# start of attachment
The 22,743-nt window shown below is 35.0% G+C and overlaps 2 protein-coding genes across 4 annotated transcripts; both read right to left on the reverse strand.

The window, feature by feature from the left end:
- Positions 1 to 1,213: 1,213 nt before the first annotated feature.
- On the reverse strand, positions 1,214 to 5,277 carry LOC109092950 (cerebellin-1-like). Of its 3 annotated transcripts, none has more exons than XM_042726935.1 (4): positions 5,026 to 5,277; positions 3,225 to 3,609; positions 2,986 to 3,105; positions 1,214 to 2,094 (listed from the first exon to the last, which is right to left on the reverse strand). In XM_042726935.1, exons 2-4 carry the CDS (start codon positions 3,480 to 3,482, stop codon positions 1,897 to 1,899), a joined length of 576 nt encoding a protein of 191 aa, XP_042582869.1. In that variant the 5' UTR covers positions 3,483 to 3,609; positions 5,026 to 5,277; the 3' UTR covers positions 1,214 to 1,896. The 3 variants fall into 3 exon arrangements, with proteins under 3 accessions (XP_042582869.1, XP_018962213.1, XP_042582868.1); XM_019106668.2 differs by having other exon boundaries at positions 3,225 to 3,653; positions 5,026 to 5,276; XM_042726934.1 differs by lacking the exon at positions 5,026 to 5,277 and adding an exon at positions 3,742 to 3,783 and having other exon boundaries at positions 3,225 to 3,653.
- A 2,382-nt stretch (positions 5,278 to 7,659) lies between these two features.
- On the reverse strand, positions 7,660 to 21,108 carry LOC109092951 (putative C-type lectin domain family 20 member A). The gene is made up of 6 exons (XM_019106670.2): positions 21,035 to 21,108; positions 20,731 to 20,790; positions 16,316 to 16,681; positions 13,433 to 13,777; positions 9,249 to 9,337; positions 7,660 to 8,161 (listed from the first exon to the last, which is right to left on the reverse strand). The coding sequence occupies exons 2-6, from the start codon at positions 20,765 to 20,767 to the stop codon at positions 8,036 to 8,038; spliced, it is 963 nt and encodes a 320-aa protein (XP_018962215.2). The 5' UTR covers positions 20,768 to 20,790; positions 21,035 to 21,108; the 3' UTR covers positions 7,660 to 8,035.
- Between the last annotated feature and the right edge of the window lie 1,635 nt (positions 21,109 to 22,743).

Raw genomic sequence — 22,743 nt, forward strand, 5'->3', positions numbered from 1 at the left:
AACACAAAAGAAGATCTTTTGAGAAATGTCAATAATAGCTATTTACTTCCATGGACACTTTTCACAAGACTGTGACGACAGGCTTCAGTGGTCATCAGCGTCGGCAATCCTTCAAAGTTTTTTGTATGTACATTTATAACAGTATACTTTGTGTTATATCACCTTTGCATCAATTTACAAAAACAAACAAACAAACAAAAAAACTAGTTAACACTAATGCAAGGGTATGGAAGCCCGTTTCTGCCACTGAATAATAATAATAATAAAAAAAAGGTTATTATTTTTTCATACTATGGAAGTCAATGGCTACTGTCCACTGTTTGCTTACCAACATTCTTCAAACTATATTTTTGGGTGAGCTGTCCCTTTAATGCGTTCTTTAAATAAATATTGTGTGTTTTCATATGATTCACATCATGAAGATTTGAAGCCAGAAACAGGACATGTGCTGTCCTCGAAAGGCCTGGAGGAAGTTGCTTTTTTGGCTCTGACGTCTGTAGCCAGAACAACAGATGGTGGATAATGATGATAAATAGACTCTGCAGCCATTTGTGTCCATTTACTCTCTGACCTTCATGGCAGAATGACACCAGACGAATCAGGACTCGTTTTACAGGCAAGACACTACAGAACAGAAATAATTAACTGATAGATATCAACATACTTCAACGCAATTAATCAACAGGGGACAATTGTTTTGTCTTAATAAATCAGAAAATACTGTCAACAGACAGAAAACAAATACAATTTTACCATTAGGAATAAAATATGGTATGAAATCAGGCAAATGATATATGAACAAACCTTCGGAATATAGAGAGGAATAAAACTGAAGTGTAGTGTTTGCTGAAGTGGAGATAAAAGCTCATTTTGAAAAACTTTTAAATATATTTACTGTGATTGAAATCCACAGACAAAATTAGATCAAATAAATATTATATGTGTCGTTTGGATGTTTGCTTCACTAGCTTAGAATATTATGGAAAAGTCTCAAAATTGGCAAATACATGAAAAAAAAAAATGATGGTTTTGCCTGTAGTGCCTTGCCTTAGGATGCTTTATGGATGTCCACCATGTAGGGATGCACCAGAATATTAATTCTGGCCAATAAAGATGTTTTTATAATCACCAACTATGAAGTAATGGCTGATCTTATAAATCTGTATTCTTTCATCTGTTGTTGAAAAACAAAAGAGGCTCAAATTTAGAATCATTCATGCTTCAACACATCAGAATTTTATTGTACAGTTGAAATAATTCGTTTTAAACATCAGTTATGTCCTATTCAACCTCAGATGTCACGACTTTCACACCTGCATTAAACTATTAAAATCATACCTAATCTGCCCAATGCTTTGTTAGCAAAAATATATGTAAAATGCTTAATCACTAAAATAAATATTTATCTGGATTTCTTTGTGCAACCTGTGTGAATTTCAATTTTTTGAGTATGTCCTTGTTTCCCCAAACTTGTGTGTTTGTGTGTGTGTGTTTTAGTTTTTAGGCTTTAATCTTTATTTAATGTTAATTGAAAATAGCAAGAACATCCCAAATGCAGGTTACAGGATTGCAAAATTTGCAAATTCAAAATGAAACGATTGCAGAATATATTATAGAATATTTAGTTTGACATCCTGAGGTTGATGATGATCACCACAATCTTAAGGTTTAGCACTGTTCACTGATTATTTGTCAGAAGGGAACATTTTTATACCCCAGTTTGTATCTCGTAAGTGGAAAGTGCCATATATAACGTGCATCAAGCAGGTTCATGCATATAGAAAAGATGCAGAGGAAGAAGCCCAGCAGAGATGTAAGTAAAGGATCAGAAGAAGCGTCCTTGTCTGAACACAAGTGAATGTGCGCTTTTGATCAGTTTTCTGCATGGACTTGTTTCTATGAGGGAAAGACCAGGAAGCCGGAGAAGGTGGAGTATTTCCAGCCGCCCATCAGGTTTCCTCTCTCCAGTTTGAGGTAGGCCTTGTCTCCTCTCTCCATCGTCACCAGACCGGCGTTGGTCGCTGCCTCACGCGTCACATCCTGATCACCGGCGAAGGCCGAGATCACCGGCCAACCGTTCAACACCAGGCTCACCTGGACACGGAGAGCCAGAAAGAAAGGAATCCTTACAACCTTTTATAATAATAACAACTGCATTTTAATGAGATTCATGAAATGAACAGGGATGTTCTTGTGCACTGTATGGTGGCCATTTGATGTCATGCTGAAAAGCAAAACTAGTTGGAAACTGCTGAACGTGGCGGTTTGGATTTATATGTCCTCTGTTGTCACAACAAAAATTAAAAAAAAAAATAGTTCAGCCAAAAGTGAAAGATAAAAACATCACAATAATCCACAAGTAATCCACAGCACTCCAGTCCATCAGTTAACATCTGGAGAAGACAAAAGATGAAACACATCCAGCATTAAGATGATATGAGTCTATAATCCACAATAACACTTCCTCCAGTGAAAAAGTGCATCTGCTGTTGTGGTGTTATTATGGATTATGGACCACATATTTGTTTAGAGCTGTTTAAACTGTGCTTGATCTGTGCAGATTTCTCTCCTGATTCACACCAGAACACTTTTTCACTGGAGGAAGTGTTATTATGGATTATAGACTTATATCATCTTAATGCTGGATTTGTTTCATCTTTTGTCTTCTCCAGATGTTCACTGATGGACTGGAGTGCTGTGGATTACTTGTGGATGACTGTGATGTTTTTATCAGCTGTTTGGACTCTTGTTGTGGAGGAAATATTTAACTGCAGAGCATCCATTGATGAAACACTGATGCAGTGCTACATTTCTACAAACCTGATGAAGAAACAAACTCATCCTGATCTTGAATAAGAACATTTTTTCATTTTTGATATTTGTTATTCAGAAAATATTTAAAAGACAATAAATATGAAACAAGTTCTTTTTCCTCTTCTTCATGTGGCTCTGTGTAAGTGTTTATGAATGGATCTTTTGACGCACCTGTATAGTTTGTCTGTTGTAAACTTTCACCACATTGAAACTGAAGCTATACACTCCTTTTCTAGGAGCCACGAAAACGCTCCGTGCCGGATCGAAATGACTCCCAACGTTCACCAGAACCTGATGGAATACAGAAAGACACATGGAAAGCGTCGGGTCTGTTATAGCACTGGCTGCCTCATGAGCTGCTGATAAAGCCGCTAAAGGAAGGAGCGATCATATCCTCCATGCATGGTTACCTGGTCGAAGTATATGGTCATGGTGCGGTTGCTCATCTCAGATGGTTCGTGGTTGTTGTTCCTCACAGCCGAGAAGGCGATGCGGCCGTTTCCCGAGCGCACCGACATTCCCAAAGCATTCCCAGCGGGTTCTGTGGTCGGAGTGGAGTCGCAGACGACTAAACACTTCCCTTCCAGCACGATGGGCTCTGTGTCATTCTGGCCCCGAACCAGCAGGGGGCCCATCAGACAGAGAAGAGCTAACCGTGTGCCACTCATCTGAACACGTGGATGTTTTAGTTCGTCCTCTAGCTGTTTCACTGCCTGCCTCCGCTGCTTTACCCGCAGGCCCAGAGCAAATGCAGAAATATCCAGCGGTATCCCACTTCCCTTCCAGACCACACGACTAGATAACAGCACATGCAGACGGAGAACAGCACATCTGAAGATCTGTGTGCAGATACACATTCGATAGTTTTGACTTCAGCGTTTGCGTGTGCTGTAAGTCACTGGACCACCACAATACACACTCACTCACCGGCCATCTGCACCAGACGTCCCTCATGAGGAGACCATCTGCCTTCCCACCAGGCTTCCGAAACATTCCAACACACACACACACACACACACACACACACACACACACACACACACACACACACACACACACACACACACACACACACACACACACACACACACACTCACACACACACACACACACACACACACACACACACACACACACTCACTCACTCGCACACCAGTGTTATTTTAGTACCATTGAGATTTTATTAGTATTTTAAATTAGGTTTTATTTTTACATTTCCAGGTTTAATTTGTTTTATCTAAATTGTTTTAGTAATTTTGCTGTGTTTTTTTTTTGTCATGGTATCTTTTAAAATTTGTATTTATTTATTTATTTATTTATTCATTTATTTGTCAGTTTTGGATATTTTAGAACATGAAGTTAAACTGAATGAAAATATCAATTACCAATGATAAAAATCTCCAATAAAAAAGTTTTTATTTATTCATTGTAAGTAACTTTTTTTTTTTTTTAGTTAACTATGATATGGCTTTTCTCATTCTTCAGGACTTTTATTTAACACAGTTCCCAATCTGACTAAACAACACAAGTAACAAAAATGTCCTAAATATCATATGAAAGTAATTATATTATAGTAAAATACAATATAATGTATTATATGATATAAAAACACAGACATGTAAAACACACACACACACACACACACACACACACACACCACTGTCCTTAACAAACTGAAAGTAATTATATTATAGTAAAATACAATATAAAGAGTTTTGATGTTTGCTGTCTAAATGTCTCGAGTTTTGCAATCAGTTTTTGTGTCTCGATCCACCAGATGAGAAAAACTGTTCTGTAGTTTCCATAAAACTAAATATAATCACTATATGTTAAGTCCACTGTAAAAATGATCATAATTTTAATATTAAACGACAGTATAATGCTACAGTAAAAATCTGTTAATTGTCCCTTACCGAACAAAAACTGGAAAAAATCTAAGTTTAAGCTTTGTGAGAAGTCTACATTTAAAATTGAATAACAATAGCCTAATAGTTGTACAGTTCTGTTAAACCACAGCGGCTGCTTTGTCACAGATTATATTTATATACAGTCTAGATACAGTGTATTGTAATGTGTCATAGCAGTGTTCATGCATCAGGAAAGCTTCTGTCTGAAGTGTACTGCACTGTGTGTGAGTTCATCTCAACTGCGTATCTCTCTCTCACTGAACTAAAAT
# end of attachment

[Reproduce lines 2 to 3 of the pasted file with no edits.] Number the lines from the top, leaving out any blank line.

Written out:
The window, feature by feature from the left end:
- Positions 1 to 1,213: 1,213 nt before the first annotated feature.